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'Savage Avengers' #17 review
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‘Savage Avengers’ #17 review

Savage Avengers #17 teams up Deadpool and Conan the Barbarian. Nuff said.

Savage Avengers throws its hat into the King in Black event this week, and it finds its characters locked up in a common police jail cell. To be fair, it’s nothing new for Conan the Barbarian or Deadpool, but with rampaging Symbiotes taking over the world, it’s a touch of an inconvenience. The latest issue is a great first part of the team-up you didn’t know you needed, but Gerry Duggan and Kev Walker certainly knew you’d love. I sure did.

You certainly don’t need to read the main event to understand this comic. Aliens are rampaging outside the police department, but what else is new at Marvel Comics? The beauty of this issue is how it leans into the characterizations of Conan and Deadpool and riffs off them. They’re both killers (and quite good at it), but they’re also realists in their own way. Conan has been involved in superhero stories for a good chunk of time now, and Duggan utilizes that to show how Conan has been normalized around their behavior. Meanwhile, Deadpool is his usual kooky self and plays the part of a clown, but with easily hurt feelings.

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Plotting-wise, the story doesn’t have too many scene changes, but as the first part of a small side story, it does well enough to change up the focus. First, Conan and Deadpool are stuck in a cell, and soon they’re moving on from there to more dangerous situations. The beauty of this issue is how Duggan writes Deadpool, be it off the cuff jokes or commentary on the situation, or Conan’s deadly serious but honest nature about killing. It’s a good combo. Duggan delights with more than a few great gags and riffs on comics history. His Deadpool continues to be one of the best ever, and it shows here.

Savage Avengers #17

Stay down, meat popsicle! Marvel Comics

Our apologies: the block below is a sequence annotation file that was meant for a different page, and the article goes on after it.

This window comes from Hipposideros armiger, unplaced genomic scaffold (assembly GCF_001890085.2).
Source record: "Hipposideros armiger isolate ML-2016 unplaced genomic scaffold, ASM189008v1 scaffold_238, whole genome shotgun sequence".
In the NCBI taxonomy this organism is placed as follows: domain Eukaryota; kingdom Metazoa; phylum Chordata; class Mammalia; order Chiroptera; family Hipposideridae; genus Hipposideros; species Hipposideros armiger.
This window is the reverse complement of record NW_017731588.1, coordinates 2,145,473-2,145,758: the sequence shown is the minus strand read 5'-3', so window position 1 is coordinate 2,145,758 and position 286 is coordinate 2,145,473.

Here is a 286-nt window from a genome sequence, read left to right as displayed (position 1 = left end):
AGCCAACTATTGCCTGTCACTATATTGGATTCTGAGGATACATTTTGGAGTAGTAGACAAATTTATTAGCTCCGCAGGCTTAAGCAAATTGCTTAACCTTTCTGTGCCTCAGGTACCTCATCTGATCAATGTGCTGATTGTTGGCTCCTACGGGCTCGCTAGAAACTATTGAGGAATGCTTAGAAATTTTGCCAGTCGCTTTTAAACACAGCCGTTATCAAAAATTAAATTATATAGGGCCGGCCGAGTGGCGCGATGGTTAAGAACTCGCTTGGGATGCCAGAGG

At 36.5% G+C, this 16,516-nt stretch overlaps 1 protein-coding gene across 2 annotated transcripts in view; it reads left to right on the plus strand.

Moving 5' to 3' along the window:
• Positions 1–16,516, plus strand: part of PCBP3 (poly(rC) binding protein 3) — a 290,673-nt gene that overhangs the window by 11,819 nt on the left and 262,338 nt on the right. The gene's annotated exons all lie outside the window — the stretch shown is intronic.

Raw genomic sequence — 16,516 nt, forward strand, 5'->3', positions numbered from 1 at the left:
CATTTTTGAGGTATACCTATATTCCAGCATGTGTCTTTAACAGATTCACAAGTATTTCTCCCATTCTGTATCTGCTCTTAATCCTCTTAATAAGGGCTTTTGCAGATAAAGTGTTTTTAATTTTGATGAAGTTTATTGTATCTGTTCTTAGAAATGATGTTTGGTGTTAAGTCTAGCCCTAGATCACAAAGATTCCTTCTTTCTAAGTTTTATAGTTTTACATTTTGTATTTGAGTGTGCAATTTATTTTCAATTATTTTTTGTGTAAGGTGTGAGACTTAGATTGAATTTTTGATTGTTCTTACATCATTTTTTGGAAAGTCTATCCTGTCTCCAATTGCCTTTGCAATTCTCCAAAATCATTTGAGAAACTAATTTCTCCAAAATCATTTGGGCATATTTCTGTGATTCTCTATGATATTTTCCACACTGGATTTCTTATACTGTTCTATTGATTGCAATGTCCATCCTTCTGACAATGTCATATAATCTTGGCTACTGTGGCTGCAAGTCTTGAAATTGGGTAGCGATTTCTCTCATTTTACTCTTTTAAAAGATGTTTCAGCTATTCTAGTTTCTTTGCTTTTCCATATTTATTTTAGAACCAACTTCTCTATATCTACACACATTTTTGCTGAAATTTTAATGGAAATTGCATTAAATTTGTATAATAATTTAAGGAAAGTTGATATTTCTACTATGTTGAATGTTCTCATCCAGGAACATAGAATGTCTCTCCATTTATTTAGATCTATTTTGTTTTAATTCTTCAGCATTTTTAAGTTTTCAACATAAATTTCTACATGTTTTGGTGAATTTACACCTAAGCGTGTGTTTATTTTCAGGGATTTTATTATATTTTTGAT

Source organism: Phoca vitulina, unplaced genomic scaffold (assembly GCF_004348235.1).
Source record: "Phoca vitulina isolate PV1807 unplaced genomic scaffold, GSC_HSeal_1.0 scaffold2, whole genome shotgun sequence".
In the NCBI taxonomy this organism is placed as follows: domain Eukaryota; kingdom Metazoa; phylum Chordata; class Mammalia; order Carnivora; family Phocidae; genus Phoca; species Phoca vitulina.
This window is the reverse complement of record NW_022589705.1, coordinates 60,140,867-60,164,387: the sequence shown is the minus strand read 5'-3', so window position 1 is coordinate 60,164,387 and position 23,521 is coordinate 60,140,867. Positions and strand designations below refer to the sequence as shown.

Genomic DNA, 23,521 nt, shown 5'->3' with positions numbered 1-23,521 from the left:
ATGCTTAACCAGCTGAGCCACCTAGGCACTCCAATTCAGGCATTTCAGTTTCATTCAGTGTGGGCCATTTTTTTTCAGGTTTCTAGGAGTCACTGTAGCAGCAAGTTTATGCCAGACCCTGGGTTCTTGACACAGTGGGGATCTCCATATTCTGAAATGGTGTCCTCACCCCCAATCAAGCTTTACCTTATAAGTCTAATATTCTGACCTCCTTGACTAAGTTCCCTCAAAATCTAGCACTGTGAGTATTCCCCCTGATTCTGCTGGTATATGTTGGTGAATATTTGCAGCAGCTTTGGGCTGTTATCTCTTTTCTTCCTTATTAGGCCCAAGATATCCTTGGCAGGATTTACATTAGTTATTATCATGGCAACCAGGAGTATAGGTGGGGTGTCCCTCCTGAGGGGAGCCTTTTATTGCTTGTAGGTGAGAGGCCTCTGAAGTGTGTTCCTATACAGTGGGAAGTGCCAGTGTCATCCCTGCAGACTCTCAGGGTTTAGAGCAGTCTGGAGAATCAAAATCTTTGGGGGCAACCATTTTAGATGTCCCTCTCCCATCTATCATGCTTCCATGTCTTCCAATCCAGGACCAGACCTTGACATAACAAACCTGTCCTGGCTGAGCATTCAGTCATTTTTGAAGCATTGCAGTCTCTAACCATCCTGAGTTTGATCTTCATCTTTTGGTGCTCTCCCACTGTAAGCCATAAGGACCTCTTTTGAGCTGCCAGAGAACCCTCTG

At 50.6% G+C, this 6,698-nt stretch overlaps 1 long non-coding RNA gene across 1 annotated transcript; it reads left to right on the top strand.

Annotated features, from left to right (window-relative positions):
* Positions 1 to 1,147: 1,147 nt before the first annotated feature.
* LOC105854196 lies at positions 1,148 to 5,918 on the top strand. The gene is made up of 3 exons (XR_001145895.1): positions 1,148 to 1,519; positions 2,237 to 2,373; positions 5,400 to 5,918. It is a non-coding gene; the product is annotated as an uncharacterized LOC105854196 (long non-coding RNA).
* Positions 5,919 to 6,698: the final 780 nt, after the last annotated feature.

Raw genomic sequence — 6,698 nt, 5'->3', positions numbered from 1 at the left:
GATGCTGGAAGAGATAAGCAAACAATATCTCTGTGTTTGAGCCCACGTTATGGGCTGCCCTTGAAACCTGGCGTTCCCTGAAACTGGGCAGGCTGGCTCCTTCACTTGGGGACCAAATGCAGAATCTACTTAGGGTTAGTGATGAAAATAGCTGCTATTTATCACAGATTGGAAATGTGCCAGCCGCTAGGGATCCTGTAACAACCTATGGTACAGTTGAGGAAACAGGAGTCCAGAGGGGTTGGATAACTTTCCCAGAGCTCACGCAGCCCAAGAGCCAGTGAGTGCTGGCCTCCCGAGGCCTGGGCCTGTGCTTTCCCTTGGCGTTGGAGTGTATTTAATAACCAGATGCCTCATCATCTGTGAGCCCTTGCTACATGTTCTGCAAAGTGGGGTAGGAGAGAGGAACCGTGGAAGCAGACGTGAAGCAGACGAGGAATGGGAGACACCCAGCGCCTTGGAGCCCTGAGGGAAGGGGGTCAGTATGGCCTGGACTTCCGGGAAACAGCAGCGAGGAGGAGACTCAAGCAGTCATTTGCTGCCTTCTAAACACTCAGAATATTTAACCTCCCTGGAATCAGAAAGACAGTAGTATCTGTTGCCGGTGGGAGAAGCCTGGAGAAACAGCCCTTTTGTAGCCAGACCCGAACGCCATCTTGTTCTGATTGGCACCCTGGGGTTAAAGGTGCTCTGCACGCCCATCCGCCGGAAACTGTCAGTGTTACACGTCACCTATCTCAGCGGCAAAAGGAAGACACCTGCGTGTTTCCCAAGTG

This issue’s art by Walker is good at capturing volume within space. Conan’s face is carved from a block for stone and 3D in its articulation. Layouts are simple, but explore the focus getting closer or further away, to let the reader take in the characters. There’s an almost caricature nature to Walker’s work here, with an overly expressive Conan and how Deadpool’s ability to heal is taking to some gruesome places.

Backgrounds are simple, which helps bring the focus on the characters. Color artist Java Tartaglia keeps colors muted in brown grays and darker colors. Deadpool is the brightest thing in the book, but even the red of his costume is darker in tone. Given the circumstances of the event, the color choices match the atmosphere well.

A third character is introduced, who plays the part of the straight man to the Conan and Deadpool duo. He’s a deep cut for Marvel fanatics and should be an interesting character to follow if he can make it out of this story arc alive. He’s introduced rather quickly but does well to serve as the barometer in the room so we can be properly aware of how insane Deadpool or Conan can get.

The King in Black tie-in stories have been the best part of the event, and Savage Avengers #17 continues that trend. This is a great team-up book between Deadpool and Conan that ties into the event just enough — especially for Conan fans — to be well worth a look.

'Savage Avengers' #17 review
‘Savage Avengers’ #17 review
Savage Avengers #17
The King in Black tie-in stories have been the best part of the event, and Savage Avengers #17 continues that trend. This is a great team-up book between Deadpool and Conan that ties into the event just enough -- especially for Conan fans -- to be well worth a look.
Reader Rating2 Votes
8
Highly entertaining team-up book
Duggan writes a great Deadpool
Walker's style suits the character focused story
Ties into the event well enough to make it matter
The book is a bit stale on pace since it barely moves out of the police station
9
Great

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